Insurance is not only a risk transfer tool, but also a valuable asset. Certain coverages, however, are not purchased or pursued by multinational companies transacting business in the United States because there are nuanced differences between international and U.S. insurance programs and law. These companies, often with global offices, will be best served by having counsel experienced in such nuances conduct a diagnostic review of their insurance policies. Not only may potential coverage gaps be identified, but a company will be better able to plan ahead and negotiate more favorable coverage terms before a loss arises.

1. What risks does your business face, and are you insured for such losses? At the most basic level, a company must consider not only the risks it potentially faces, but also the assets that it must protect, and then optimize the structure of its insurance program accordingly. Different types of policies cover different types of risk (e.g., general liability, property damage, directors and officers liability). It is imperative to understand how your insurance program will operate in the event of a loss. Consider whether any assets remain unprotected.

Think broadly—not all assets are tangible. For example, companies have recognized the exposure they face when it comes to network and data security breaches. The cyber insurance market has skyrocketed, but cyber policies are far from uniform. There is room for negotiation. Know what you need and what you don’t, so that you’re able to negotiate effectively for what you want. (See our earlier 10 Tips for Negotiating Your Cyber Insurance Policy posts.)

2. Will your policies’ limits of liability protect your business? Consider whether your insurance policies’ limits of liability adequately cover your specific business, and plan for the worst. Pay attention to sublimits. For example, a first-party property policy may have much smaller limits for certain events, such as floods or storms. If a loss were to occur, would your business have adequate property, liability, and business interruption coverage and limits?

Depending on the size of the organization, companies may have many different layers of insurance, e.g., primary, umbrella and excess policies. The umbrella and excess policies supplement the dollar amount of coverage afforded by primary policies by providing coverage above the limits of the primary coverage. Once your primary policy is exhausted, these umbrella or excess layers of insurance should provide additional coverage. Umbrella and excess policies sometimes allow insurers to offer coverage at lower premiums by permitting insurers to diversify their risks, thereby limiting their exposure.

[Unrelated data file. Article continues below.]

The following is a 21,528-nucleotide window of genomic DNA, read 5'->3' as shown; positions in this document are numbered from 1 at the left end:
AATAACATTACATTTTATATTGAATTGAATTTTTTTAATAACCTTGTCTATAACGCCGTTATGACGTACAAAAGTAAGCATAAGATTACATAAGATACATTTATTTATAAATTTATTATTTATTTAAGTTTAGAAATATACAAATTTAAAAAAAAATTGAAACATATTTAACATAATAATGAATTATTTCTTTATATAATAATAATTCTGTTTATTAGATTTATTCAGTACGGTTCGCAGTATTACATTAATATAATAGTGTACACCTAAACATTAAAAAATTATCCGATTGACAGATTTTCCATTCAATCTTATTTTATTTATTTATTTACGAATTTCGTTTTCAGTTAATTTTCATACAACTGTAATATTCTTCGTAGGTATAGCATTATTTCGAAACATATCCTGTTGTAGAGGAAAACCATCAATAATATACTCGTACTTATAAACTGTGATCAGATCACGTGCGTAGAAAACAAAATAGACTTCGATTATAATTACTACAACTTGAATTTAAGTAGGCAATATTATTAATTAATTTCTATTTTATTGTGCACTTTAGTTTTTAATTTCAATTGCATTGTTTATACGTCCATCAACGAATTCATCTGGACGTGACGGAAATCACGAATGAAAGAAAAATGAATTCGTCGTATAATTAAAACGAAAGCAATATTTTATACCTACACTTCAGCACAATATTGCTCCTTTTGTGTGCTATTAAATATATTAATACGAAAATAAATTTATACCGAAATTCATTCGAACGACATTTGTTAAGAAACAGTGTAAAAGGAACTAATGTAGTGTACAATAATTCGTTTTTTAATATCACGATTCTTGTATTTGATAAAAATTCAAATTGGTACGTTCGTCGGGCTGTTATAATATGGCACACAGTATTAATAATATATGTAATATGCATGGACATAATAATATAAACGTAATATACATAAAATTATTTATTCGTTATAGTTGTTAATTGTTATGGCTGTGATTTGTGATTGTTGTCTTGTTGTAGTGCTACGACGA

Operating in the United States can be challenging because the liability landscape can be vastly different than in other countries. Knowing your business, the liability risks it faces, the states in which it operates, as well as the various regulatory schemes governing its operations and markets can help you identify the correct types and limits of insurance you need. Speak with your broker and qualified counsel to help you identify these risks and how to both mitigate and transfer them.

3. Have you complied with state-specific insurance mandates? Some businesses are statutorily required to purchase certain types of insurance. For example workers’ compensation and automobile liability insurance usually are mandatory, and these types of policies are intended to benefit third parties, rather than the company directly. Unlike most other forms of insurance, a company’s insurance needs may vary state-by-state. A company that fails to abide by the applicable statutory framework may face steep fines and penalties. Not only must a company consider what risks it seeks to protect, but it must also understand the state-specific differences in insurance law.

When considering your insurance program and negotiating a policy renewal, understanding how relevant insurance policies have been interpreted is essential. Understanding your company’s policies’ terms can save time and money in the event of a loss. Work closely with your insurance broker and a coverage lawyer to ensure that your risk transfer mechanisms will work efficiently and effectively when you need them.